Counterproductive Airport Signage
When leaving for San Francisco yesterday I noticed some very ill-conceived airport signage in the departure hall of Brussels International Airport. Yet most of the wayfinding uses Adrian Frutiger’s eponymous typeface, a shining example of almost scientifically developed type for signage. Frutiger sought solutions for the multiple readability problems Helvetica presented when he was commissioned to design a way-finding signage alphabet for the new Charles de Gaulle International Airport. This type family would subsequently be named after him when the Mergenthaler Linotype Company released it for public use in 1976. Since then it has become almost as ubiquitous as Helvetica itself and knows many adepts; most notably Erik Spiekermann. When asked to redesign the graphic identity and information architecture for the Berlin public transport company BVG Spiekermann’s MetaDesign adapted Frutiger Condensed version and added true italics for his FF Transit.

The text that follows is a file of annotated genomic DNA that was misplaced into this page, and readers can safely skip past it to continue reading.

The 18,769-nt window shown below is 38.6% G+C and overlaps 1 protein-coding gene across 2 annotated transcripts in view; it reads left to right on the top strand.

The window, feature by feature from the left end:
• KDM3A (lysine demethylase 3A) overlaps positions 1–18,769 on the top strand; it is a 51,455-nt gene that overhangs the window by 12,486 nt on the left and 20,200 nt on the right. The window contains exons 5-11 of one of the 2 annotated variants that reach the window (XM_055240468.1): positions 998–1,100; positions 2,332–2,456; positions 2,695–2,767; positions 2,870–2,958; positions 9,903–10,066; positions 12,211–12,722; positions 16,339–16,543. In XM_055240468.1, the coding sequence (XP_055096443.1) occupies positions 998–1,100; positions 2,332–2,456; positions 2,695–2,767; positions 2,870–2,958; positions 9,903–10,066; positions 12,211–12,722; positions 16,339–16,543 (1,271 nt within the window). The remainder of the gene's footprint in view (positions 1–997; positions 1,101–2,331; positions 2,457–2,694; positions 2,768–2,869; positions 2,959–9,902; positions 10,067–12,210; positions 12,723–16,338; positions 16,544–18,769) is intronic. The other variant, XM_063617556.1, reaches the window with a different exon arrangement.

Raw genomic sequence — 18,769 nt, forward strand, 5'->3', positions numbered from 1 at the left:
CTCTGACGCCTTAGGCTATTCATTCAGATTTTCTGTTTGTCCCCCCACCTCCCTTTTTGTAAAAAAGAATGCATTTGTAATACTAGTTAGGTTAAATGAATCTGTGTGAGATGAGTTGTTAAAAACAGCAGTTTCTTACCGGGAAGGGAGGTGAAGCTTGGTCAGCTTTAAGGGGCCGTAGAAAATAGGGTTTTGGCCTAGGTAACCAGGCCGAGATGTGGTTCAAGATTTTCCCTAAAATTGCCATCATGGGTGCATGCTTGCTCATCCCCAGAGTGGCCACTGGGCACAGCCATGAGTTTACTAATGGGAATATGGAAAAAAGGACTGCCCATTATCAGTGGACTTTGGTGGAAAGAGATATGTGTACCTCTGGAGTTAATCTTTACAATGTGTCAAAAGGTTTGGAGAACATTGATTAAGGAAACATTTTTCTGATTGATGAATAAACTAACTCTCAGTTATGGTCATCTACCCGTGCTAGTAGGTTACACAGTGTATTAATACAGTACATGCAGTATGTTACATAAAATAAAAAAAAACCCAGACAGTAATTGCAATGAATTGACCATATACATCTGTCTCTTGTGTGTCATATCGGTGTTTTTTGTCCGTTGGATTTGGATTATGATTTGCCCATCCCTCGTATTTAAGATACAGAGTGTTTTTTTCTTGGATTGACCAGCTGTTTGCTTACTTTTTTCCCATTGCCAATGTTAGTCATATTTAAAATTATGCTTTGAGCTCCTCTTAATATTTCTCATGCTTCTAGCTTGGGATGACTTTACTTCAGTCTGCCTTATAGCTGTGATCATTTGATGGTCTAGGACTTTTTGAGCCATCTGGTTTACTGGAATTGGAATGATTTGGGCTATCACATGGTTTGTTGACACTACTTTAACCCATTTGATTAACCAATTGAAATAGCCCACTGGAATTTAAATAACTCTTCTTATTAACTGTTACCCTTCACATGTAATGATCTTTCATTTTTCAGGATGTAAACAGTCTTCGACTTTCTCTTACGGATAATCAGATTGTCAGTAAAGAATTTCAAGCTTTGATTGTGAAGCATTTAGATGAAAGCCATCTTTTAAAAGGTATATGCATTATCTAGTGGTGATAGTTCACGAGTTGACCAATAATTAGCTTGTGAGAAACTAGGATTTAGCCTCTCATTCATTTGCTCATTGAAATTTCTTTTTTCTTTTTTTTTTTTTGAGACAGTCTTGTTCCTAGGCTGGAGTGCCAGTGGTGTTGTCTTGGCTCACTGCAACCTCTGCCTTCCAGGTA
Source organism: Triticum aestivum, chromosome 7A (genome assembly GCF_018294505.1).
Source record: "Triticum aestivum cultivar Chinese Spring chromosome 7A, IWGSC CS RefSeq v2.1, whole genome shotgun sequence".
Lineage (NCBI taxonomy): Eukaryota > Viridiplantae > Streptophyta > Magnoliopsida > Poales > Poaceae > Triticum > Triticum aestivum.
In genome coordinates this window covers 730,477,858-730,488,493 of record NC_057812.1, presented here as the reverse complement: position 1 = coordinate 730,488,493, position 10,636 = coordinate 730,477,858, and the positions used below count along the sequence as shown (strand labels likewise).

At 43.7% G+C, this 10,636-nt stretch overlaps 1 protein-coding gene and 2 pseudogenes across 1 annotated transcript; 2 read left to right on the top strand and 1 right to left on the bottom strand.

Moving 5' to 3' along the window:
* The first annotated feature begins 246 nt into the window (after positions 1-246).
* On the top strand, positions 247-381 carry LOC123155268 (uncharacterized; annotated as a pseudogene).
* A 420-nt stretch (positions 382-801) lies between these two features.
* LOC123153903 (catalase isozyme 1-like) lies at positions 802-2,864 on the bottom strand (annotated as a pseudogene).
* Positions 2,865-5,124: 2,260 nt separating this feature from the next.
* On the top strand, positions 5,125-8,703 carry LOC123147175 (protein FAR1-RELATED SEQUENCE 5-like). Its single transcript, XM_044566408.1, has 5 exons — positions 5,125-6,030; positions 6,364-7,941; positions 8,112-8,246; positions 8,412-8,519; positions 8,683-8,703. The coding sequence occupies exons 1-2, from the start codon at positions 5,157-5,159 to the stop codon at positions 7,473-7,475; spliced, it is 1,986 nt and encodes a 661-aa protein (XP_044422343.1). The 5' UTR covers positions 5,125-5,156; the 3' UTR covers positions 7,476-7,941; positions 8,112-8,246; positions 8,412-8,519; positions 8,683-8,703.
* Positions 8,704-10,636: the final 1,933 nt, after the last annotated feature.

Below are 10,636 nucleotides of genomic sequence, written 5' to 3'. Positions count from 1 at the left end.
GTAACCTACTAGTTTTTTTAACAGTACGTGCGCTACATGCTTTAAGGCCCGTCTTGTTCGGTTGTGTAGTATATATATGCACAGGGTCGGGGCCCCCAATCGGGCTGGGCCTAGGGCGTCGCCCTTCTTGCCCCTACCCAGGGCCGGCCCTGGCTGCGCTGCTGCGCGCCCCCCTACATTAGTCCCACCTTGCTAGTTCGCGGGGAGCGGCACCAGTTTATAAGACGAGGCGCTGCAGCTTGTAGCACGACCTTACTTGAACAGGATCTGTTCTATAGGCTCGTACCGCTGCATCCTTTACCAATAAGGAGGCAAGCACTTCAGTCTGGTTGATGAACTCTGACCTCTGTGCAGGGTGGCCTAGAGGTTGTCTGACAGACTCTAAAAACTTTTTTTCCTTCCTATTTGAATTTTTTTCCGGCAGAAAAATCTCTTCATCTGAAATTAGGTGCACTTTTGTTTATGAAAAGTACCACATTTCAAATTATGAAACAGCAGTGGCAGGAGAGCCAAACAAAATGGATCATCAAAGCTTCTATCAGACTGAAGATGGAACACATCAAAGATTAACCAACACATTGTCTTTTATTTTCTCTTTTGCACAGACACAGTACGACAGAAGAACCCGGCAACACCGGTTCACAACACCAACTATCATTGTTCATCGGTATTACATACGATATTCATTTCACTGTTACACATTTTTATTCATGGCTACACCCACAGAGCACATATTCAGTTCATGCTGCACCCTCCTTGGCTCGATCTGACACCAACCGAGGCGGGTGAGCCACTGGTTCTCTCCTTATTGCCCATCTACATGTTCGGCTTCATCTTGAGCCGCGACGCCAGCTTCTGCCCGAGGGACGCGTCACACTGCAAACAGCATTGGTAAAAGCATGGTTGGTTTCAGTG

Now you can imagine my dismay when I noticed the backlit signs above the check-in counters in the Brussels Airport departure hall. They are in Helvetica which already in itself is an incredibly poor choice for signage. It looks like they were cut out in metal and then stuck on light boxes. And therein lies the problem. Apparently the glue started to deteriorate – possibly from the heat of the lamps in the lightboxes – which made the counters slide down. With embarrassing results…
The FontFeed is a daily dispatch of recommended fonts, typography techniques, and inspirational examples of digital type at work in the real world. Eat up.
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